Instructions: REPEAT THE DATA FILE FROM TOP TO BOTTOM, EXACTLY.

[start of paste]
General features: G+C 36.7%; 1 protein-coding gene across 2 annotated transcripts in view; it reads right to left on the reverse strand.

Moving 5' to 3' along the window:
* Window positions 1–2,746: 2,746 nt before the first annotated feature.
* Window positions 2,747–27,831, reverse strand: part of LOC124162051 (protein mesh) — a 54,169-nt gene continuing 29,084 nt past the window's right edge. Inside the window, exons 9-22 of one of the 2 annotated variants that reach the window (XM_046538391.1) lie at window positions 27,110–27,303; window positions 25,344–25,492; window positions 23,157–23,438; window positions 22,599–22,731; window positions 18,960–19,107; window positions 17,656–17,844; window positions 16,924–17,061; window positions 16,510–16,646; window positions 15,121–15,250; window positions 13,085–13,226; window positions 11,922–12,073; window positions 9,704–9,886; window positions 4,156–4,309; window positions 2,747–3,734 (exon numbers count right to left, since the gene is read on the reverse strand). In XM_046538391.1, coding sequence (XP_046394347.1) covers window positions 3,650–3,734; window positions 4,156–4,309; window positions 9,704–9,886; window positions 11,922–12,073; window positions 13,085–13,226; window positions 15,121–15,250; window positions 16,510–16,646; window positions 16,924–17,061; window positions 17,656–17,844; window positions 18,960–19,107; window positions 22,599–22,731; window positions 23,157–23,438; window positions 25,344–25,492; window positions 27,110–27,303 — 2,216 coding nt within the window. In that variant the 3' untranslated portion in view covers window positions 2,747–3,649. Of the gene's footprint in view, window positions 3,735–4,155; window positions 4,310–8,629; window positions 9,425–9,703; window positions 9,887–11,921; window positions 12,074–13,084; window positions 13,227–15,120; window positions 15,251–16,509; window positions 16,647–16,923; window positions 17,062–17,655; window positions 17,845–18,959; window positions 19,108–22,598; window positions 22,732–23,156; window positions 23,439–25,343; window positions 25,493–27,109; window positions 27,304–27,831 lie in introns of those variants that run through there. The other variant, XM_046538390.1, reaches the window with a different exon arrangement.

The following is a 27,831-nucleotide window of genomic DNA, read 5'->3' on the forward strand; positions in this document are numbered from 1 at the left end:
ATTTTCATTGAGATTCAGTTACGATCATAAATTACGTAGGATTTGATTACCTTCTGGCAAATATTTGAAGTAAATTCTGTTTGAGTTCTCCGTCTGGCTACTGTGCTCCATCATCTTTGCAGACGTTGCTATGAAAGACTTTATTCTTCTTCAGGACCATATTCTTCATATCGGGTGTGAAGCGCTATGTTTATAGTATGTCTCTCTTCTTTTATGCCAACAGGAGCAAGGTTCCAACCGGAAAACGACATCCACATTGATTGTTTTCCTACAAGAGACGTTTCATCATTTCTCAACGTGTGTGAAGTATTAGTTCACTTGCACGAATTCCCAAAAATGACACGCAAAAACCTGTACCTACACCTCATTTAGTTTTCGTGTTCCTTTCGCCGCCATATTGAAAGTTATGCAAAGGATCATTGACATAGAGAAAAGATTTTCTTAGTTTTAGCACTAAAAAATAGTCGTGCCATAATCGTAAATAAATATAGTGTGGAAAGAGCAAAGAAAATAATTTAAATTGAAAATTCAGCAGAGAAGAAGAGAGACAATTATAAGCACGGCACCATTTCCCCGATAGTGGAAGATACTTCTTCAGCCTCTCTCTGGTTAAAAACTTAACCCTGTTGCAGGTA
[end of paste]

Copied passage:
General features: G+C 36.7%; 1 protein-coding gene across 2 annotated transcripts in view; it reads right to left on the reverse strand.

Moving 5' to 3' along the window:
* Window positions 1–2,746: 2,746 nt before the first annotated feature.
* Window positions 2,747–27,831, reverse strand: part of LOC124162051 (protein mesh) — a 54,169-nt gene continuing 29,084 nt past the window's right edge. Inside the window, exons 9-22 of one of the 2 annotated variants that reach the window (XM_046538391.1) lie at window positions 27,110–27,303; window positions 25,344–25,492; window positions 23,157–23,438; window positions 22,599–22,731; window positions 18,960–19,107; window positions 17,656–17,844; window positions 16,924–17,061; window positions 16,510–16,646; window positions 15,121–15,250; window positions 13,085–13,226; window positions 11,922–12,073; window positions 9,704–9,886; window positions 4,156–4,309; window positions 2,747–3,734 (exon numbers count right to left, since the gene is read on the reverse strand). In XM_046538391.1, coding sequence (XP_046394347.1) covers window positions 3,650–3,734; window positions 4,156–4,309; window positions 9,704–9,886; window positions 11,922–12,073; window positions 13,085–13,226; window positions 15,121–15,250; window positions 16,510–16,646; window positions 16,924–17,061; window positions 17,656–17,844; window positions 18,960–19,107; window positions 22,599–22,731; window positions 23,157–23,438; window positions 25,344–25,492; window positions 27,110–27,303 — 2,216 coding nt within the window. In that variant the 3' untranslated portion in view covers window positions 2,747–3,649. Of the gene's footprint in view, window positions 3,735–4,155; window positions 4,310–8,629; window positions 9,425–9,703; window positions 9,887–11,921; window positions 12,074–13,084; window positions 13,227–15,120; window positions 15,251–16,509; window positions 16,647–16,923; window positions 17,062–17,655; window positions 17,845–18,959; window positions 19,108–22,598; window positions 22,732–23,156; window positions 23,439–25,343; window positions 25,493–27,109; window positions 27,304–27,831 lie in introns of those variants that run through there. The other variant, XM_046538390.1, reaches the window with a different exon arrangement.

The following is a 27,831-nucleotide window of genomic DNA, read 5'->3' on the forward strand; positions in this document are numbered from 1 at the left end:
ATTTTCATTGAGATTCAGTTACGATCATAAATTACGTAGGATTTGATTACCTTCTGGCAAATATTTGAAGTAAATTCTGTTTGAGTTCTCCGTCTGGCTACTGTGCTCCATCATCTTTGCAGACGTTGCTATGAAAGACTTTATTCTTCTTCAGGACCATATTCTTCATATCGGGTGTGAAGCGCTATGTTTATAGTATGTCTCTCTTCTTTTATGCCAACAGGAGCAAGGTTCCAACCGGAAAACGACATCCACATTGATTGTTTTCCTACAAGAGACGTTTCATCATTTCTCAACGTGTGTGAAGTATTAGTTCACTTGCACGAATTCCCAAAAATGACACGCAAAAACCTGTACCTACACCTCATTTAGTTTTCGTGTTCCTTTCGCCGCCATATTGAAAGTTATGCAAAGGATCATTGACATAGAGAAAAGATTTTCTTAGTTTTAGCACTAAAAAATAGTCGTGCCATAATCGTAAATAAATATAGTGTGGAAAGAGCAAAGAAAATAATTTAAATTGAAAATTCAGCAGAGAAGAAGAGAGACAATTATAAGCACGGCACCATTTCCCCGATAGTGGAAGATACTTCTTCAGCCTCTCTCTGGTTAAAAACTTAACCCTGTTGCAGGTA